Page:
Mother-of-eight's brave cancer fight

A COURAGEOUS mother-of-eight has spoken of her brave battle against cancer and her determination to not let the disease dictate her life.

Craig Robinson

A COURAGEOUS mother-of-eight has spoken of her brave battle against cancer and her determination to not let the disease dictate her life.

Joanna Dearing was 17 weeks pregnant when she first discovered a lump on her right breast around 18 months ago.

Just six weeks later the 42-year-old from Wickham Market was diagnosed with an aggressive form of cancer.

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Although that tumour was removed, tests by doctors at Ipswich Hospital showed the disease had spread to her spine and into her lungs and that it was incurable.

All the while Mrs Dearing and her husband Robin were preparing to launch their new sandwich shop, Sunny Daze, in Saxmundham.

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The day before she was told about the cancer in her spine the couple, who have been married for four years, had also just picked up the keys to their new home in Broad Road.

“It's been quite a busy few months,” Mrs Dearing said. “I had to wait until I was 27 weeks pregnant until the first lump could be removed.

“Within four weeks another two tumours had returned in the same breast and I had to be induced to give birth early so I could have chemotherapy.”

Mrs Dearing gave birth to Lucie-Mae, who weighed 5lbs11oz, on June 7 last year and began her gruelling treatment 10 days later.

“By that stage I had a tumour about the size of half a tennis ball,” Mrs Dearing said.

Session after session of chemotherapy followed in a bid to stop the disease spreading further.

“In November during radiotherapy they found another lump but I think they thought that treatment would knock it on the head,” Mrs Dearing said. “But in January this year I started having a bad back.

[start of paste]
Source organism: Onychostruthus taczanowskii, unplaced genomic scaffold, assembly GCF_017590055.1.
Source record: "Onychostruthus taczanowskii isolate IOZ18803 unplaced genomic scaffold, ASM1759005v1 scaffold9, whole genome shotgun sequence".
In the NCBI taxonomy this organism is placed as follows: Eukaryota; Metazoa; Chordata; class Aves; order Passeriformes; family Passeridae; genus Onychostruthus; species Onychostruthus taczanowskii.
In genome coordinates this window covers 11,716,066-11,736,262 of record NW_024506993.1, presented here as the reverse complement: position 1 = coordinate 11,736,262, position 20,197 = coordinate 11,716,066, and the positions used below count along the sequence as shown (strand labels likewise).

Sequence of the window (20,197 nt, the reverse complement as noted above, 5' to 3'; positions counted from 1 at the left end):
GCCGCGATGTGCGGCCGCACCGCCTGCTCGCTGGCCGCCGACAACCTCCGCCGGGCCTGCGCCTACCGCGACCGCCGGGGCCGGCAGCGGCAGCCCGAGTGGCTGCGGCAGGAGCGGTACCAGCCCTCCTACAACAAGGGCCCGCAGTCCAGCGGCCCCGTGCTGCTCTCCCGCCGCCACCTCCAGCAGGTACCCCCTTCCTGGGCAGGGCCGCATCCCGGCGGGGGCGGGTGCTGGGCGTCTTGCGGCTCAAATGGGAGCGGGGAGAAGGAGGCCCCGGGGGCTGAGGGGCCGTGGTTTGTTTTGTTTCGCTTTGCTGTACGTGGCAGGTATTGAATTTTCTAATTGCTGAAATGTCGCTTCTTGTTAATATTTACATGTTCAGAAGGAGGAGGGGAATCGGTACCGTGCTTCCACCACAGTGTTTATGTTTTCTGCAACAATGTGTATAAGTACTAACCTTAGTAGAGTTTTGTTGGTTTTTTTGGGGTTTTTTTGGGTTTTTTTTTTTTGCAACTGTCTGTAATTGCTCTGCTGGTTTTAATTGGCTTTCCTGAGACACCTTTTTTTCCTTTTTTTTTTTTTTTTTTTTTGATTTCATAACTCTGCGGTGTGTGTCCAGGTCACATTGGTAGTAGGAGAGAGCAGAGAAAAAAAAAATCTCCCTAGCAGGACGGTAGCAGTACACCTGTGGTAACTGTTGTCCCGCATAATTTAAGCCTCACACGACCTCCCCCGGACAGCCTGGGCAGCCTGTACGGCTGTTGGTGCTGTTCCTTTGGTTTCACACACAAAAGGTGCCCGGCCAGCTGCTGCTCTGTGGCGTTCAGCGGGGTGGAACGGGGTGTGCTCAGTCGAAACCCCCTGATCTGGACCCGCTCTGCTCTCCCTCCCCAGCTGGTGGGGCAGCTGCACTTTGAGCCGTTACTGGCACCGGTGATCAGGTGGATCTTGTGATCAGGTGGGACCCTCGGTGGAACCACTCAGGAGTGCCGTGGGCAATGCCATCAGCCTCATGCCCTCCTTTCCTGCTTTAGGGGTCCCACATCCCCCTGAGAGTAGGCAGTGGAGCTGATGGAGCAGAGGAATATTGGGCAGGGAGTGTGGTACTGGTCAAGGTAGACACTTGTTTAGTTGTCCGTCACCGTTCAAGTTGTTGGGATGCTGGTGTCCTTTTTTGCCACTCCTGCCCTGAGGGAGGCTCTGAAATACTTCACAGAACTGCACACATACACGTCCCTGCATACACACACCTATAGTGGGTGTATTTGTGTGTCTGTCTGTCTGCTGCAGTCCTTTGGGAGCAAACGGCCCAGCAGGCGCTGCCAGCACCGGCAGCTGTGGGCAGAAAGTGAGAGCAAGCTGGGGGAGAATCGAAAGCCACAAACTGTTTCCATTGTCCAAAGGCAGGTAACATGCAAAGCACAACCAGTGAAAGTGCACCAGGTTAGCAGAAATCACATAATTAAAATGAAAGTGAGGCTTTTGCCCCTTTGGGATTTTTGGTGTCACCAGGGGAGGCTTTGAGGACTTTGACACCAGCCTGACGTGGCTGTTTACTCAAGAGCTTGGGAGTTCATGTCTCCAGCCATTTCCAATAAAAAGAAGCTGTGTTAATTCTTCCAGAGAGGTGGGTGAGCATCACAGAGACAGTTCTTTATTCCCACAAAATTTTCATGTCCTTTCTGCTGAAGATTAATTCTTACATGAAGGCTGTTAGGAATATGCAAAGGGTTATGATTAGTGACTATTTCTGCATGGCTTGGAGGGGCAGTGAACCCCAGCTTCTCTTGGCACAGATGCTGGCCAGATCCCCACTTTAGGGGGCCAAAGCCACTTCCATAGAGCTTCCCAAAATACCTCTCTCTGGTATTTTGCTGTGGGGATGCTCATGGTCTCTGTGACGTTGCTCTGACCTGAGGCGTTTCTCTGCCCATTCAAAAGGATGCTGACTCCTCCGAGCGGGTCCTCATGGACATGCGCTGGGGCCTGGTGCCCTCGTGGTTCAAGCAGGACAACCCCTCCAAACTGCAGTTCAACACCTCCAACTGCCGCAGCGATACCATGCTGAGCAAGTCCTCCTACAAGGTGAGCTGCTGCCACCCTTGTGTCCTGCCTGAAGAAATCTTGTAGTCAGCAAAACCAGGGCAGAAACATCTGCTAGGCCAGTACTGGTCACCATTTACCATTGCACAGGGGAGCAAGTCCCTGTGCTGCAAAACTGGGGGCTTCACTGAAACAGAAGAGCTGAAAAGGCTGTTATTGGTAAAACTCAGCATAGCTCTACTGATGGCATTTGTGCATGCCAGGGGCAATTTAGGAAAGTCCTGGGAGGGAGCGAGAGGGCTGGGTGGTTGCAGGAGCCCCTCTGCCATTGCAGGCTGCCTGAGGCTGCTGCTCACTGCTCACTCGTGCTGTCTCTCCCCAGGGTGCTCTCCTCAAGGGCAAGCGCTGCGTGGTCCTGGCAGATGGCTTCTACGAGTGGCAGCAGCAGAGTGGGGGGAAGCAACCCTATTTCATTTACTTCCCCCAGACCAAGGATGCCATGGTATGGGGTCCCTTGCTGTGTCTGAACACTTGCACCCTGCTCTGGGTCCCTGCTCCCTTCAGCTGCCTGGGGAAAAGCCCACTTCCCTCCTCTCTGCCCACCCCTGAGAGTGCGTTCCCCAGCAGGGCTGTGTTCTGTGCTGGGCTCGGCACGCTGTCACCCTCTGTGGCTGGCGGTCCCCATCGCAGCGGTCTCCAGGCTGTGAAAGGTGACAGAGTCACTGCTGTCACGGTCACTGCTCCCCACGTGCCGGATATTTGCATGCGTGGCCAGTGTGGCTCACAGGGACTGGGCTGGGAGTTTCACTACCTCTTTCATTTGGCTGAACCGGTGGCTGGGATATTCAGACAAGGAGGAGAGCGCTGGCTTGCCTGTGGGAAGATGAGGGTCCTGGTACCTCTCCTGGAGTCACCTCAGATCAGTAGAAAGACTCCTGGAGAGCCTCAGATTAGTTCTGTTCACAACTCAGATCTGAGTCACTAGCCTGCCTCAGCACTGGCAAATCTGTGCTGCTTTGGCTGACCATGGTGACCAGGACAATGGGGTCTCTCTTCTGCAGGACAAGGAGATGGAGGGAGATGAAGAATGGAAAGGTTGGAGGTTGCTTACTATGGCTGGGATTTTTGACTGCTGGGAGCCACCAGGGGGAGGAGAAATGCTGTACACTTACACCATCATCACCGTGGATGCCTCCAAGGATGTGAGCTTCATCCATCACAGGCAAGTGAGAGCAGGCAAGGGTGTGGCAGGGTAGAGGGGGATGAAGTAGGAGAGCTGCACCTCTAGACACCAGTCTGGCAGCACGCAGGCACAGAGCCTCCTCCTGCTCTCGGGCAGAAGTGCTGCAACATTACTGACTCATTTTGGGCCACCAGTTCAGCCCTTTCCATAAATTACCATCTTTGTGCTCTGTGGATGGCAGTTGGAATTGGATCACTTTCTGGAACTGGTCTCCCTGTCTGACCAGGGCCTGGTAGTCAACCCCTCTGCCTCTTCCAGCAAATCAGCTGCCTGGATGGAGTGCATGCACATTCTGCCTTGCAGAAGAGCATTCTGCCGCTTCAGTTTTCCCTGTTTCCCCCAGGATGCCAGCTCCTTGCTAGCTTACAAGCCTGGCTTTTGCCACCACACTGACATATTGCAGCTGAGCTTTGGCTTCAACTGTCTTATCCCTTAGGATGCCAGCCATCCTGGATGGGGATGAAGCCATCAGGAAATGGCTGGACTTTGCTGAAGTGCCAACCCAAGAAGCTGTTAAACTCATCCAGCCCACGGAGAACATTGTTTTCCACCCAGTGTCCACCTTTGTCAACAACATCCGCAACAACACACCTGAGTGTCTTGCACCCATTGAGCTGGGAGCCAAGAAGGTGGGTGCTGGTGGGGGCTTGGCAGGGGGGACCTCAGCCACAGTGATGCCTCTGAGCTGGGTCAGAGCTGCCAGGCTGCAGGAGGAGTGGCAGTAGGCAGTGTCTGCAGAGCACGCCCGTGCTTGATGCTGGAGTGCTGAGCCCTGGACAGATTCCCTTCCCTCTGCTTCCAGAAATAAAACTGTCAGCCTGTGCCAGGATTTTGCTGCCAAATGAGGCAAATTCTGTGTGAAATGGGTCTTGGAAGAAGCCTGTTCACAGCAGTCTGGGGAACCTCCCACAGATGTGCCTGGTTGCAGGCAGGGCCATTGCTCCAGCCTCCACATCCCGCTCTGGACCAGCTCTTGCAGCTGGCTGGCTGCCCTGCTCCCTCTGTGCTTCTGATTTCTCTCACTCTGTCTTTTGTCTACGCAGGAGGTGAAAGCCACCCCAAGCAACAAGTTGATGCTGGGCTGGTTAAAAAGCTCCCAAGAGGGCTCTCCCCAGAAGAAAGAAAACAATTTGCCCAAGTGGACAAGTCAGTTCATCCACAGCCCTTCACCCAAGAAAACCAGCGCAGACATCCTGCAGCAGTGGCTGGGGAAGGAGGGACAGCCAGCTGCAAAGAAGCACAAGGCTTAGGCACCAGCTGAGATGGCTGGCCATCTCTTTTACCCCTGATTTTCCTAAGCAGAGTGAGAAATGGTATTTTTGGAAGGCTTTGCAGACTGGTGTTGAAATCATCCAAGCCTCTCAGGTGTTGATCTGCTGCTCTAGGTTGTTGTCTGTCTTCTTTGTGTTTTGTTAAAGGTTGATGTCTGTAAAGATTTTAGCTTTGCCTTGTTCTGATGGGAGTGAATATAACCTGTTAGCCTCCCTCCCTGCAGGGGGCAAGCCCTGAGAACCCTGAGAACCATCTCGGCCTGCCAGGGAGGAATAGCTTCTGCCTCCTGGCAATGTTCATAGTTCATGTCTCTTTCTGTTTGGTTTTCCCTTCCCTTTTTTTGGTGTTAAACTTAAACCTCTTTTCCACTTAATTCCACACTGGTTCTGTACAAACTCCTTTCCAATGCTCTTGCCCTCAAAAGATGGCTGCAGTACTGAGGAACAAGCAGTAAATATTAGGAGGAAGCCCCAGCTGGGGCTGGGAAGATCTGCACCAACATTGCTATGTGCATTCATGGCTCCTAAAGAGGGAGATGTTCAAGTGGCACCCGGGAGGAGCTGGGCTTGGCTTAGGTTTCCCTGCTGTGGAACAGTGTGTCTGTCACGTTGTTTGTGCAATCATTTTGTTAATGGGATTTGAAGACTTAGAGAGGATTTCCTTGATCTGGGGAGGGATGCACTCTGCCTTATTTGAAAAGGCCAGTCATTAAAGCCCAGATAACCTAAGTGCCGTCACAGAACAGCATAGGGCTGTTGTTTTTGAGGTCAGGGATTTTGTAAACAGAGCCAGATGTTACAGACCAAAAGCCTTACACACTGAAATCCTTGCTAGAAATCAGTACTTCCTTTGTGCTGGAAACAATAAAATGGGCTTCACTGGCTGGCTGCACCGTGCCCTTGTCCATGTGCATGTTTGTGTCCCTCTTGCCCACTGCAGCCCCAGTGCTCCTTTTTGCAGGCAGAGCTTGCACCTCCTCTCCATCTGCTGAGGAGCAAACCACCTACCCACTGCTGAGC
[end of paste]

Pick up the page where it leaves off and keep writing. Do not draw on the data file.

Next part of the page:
“It was really painful so I went to hospital for a number of scans but they couldn't find anything. Eventually an MRI showed I had a tumour in my spine.”

Mrs Dearing, who temporarily lost the use of her legs, had the growth removed - along with part of her spine - three weeks ago.

Surgeons had to insert two 12 inch metal rods to support her back and she is now walking with the help of crutches

But more tests revealed there are now more spots on her lungs.

“It is all down my right side,” Mrs Dearing said. “I'm going to have to continue chemotherapy in tablet form. It's not curable. The doctors have said it will be like living with a chronic illness - hopefully it can be managed for a few years.”

But Mrs Dearing is refusing to let the disease beat her and is remaining positive - drawing on the support given to her by the rest of her family.

“It's terrifying when they tell you that you've got cancer because your first thoughts are that you are going to die,” she said. “But I've always been quite strong. With eight children it has been tough but in another way it has made me cope better.

“I've always been a get up and go person. Its three weeks after major surgery and I'm going up and down the stairs and I'm getting the kids' clothes out. If there's something to do then I'll do it. It's definitely going to have a fight on its hands.”

GETTING a new business up and running is difficult enough when you are in full health - but for Joanna and Robin Dearing it has been extra hard.

Their sandwich shop - Sunny Daze in Chantry Road, Saxmundham - opened its doors last week but Mrs Dearing's illness has meant that her husband has had to shoulder a lot of the burden.

Along with two friends the 29-year-old has given the store a complete makeover costing between �7,000 and �8,000.

“It was a big job - we weren't able to just to move in and start straightaway,” Mrs Dearing said. “We had to restore the place from scratch and spend an absolute fortune.

“Robin has had to do everything himself to get everything up and running. He's unbelievable. He's been going out at 8/9am and then coming back as late as midnight.

“I'm fortunate that we live near to my three sisters so they've been taking it in turns to look after me. I just sit at home and do the computer work and take phone calls.”

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